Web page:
The truth serum didn’t convince the military brass, they thought Peter Graves was looney, so Peter Graves busted out of hospital, went to the power station and after a tense stand-off while holding an engineer at gunpoint, had the power turned off for ten seconds, which caused an almighty explosion in the bug-eyes underground lair, a huge nuclear mushroom cloud of an explosion…they were all toast. The end dialogue was: “Just as he said!”, “He blew them to pieces!”. Smiles all round then end titles.

The film was made in 1953 which was a busy year for nuke testing, 11 tests in all, and all above ground in Nevada. One test was even performed by firing a nuke from an artillery gun…scary stuff. The filmmakers did not seem to be making an anti-nuke film, they were just using it as a plot device.

The alien abduction, operation scar on Peter Graves chest, and brainwashing was interesting. Stories of actual people claiming alien abduction did not start until a year later.

As entertainment it was not much, there was a lot of talking but very little action, and no killing at all on the alien side of things. They just looked silly with their ping-pong ball eyes which must have been very uncomfortable to wear. It was good to see a 28 year old Peter Graves though, a fave actor of mine because of his role in the Airplane films, as well as the Mission Impossible TV series. It was a B-grade film though, so not much can be expected from it.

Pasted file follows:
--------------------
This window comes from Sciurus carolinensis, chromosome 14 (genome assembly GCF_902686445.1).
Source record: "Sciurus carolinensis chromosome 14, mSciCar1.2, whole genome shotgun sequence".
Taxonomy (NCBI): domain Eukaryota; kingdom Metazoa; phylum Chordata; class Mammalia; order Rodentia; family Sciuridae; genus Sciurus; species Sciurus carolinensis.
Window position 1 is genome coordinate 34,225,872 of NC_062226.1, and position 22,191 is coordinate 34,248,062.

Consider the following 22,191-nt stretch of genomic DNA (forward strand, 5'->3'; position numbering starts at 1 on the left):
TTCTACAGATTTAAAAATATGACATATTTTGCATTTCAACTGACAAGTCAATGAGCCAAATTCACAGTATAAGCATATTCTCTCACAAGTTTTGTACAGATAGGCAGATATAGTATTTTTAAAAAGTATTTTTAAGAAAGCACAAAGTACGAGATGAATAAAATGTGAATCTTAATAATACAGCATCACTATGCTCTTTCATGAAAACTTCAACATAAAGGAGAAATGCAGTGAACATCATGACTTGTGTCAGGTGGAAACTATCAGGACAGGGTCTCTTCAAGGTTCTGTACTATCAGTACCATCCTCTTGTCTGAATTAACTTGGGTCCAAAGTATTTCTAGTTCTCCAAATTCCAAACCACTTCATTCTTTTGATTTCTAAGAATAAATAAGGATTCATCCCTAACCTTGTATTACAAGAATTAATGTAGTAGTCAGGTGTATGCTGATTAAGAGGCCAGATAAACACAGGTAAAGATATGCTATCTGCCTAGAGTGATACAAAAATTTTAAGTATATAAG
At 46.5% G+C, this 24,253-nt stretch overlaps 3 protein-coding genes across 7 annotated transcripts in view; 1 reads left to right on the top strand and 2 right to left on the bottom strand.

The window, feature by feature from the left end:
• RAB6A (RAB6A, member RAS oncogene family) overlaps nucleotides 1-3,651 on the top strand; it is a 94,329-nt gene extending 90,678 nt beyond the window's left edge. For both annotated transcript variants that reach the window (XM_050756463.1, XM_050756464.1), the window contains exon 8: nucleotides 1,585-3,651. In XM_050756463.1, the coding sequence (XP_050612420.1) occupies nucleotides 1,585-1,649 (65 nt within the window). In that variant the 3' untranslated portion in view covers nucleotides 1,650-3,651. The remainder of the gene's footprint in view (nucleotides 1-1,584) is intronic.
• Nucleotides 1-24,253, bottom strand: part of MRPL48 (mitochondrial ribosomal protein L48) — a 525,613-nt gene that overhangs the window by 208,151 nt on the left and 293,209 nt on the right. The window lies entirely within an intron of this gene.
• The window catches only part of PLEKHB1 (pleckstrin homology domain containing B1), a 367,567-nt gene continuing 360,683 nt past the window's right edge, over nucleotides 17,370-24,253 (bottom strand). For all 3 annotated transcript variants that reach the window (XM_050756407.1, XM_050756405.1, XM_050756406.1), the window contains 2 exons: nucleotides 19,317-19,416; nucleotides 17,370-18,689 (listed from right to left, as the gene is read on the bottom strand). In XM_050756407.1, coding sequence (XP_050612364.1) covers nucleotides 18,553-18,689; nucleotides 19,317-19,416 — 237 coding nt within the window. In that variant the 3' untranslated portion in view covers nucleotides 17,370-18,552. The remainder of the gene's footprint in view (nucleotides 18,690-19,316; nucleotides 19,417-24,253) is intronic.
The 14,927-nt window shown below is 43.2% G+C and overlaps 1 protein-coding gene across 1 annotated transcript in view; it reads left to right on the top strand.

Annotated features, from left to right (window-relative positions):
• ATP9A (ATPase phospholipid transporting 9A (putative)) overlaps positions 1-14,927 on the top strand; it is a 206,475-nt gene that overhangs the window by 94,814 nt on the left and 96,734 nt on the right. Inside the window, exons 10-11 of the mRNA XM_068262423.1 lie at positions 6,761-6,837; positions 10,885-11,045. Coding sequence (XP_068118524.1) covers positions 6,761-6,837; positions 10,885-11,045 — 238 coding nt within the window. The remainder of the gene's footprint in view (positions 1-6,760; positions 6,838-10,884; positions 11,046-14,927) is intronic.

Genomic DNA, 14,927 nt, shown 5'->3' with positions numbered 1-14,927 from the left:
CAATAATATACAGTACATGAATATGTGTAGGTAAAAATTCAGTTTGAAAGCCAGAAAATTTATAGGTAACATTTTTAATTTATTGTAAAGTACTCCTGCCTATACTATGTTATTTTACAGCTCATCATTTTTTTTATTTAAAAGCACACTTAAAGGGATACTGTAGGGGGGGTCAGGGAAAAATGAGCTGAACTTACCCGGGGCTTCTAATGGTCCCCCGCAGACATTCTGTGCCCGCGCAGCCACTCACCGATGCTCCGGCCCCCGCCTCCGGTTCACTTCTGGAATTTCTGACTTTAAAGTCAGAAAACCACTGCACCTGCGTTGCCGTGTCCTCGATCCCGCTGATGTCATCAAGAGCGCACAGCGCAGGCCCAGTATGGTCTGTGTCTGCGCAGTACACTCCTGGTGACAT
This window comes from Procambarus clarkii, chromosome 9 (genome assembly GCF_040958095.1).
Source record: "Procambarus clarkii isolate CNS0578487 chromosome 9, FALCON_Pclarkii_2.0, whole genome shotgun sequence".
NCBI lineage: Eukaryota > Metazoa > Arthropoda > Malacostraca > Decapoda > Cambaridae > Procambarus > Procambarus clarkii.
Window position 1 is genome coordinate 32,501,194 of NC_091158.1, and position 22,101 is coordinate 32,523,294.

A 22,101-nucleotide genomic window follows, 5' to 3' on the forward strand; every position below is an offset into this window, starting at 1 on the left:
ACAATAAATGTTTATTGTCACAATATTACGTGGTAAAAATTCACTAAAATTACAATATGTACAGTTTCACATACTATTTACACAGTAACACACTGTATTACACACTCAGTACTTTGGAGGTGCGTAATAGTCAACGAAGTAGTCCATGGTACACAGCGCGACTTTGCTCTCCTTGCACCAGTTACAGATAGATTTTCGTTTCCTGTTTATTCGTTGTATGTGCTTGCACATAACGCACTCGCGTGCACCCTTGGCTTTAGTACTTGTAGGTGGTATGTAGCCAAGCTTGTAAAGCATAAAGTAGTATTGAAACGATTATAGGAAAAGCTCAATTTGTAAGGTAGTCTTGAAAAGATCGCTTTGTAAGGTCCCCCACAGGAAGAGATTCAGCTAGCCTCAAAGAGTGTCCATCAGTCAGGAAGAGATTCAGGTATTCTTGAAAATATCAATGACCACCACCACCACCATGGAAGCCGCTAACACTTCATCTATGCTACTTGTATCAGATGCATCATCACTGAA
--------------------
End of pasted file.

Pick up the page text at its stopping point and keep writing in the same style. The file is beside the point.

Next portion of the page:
I have decided Peter must go into the MBMS Page of Fame, a most worthy actor.

It is time to watch a more modern film. I feel like an eighties film next.

Date watched: November 23rd
Score: 4/10
Film count 2018: 76

Wicked Woman

This 1953 low-budget film is about a tall blonde bad girl that rides into town on a bus from somewhere, gets a job at a bar, falls in love with the married owner, plots to run away to Mexico with him but her plan which involves fraud goes awry, and at the end of the film she is on another bus for Kansas to carry on her wickedness elsewhere.

The actress playing said blonde pretty much makes the whole film. Her name was Beverly Michaels and she played bad girls in a few films, but this one is her most well-known film. She was good at it too.

Also in the film as the bar owner was Richard Egan who was a familiar face. He had roles in many film and television roles.

Egan and Michaels

And another familiar face with an even more familiar voice was Percy Helton.